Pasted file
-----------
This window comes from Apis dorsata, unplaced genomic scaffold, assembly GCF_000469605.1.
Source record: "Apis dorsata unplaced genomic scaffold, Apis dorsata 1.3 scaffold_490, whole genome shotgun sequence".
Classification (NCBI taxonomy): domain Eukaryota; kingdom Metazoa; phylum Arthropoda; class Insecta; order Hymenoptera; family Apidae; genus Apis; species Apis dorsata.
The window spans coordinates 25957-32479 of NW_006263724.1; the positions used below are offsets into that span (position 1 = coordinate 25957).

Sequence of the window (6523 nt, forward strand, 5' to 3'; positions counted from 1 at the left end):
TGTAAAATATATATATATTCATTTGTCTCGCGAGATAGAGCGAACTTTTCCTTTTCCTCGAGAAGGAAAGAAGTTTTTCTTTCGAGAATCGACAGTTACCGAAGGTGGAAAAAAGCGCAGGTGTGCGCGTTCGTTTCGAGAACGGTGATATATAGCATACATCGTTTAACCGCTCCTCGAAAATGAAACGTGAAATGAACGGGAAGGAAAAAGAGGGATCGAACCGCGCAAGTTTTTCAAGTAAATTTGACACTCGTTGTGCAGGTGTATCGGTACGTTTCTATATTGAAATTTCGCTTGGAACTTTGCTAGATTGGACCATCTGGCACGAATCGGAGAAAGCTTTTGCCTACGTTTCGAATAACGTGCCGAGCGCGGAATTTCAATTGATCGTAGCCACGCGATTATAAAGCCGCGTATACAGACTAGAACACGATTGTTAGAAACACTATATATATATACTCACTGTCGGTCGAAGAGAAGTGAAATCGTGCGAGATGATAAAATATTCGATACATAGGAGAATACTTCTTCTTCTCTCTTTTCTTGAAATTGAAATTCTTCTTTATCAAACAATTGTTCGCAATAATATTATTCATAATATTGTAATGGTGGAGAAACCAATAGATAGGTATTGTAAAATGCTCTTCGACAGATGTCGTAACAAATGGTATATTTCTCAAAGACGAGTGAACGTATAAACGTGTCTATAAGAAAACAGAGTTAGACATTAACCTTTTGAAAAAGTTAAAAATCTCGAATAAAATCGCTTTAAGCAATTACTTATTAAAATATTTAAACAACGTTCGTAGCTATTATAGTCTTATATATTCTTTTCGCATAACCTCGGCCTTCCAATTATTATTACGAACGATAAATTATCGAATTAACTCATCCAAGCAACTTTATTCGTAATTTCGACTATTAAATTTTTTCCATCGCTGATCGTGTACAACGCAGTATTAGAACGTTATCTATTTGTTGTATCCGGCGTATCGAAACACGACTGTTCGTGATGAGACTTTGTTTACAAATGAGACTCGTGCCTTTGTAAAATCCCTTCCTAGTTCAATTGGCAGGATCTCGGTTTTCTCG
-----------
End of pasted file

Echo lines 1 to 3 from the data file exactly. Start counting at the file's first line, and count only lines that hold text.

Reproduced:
This window comes from Apis dorsata, unplaced genomic scaffold, assembly GCF_000469605.1.
Source record: "Apis dorsata unplaced genomic scaffold, Apis dorsata 1.3 scaffold_490, whole genome shotgun sequence".
Classification (NCBI taxonomy): domain Eukaryota; kingdom Metazoa; phylum Arthropoda; class Insecta; order Hymenoptera; family Apidae; genus Apis; species Apis dorsata.